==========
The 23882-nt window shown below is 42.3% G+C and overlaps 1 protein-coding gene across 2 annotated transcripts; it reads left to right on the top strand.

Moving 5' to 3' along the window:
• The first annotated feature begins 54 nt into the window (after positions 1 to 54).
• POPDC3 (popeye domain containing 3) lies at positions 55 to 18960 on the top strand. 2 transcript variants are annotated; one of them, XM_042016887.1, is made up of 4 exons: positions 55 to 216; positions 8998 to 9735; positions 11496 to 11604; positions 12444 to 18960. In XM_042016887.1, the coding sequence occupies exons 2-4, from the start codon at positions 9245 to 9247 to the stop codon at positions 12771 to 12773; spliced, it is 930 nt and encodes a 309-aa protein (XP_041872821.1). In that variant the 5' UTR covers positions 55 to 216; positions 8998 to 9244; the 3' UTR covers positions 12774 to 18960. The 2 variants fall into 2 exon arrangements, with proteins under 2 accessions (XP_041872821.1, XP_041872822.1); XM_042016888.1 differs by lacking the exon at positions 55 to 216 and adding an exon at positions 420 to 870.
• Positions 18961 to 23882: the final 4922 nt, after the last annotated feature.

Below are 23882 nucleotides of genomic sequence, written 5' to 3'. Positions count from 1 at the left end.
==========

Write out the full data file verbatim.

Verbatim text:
The 23882-nt window shown below is 42.3% G+C and overlaps 1 protein-coding gene across 2 annotated transcripts; it reads left to right on the top strand.

Moving 5' to 3' along the window:
• The first annotated feature begins 54 nt into the window (after positions 1 to 54).
• POPDC3 (popeye domain containing 3) lies at positions 55 to 18960 on the top strand. 2 transcript variants are annotated; one of them, XM_042016887.1, is made up of 4 exons: positions 55 to 216; positions 8998 to 9735; positions 11496 to 11604; positions 12444 to 18960. In XM_042016887.1, the coding sequence occupies exons 2-4, from the start codon at positions 9245 to 9247 to the stop codon at positions 12771 to 12773; spliced, it is 930 nt and encodes a 309-aa protein (XP_041872821.1). In that variant the 5' UTR covers positions 55 to 216; positions 8998 to 9244; the 3' UTR covers positions 12774 to 18960. The 2 variants fall into 2 exon arrangements, with proteins under 2 accessions (XP_041872821.1, XP_041872822.1); XM_042016888.1 differs by lacking the exon at positions 55 to 216 and adding an exon at positions 420 to 870.
• Positions 18961 to 23882: the final 4922 nt, after the last annotated feature.

Below are 23882 nucleotides of genomic sequence, written 5' to 3'. Positions count from 1 at the left end.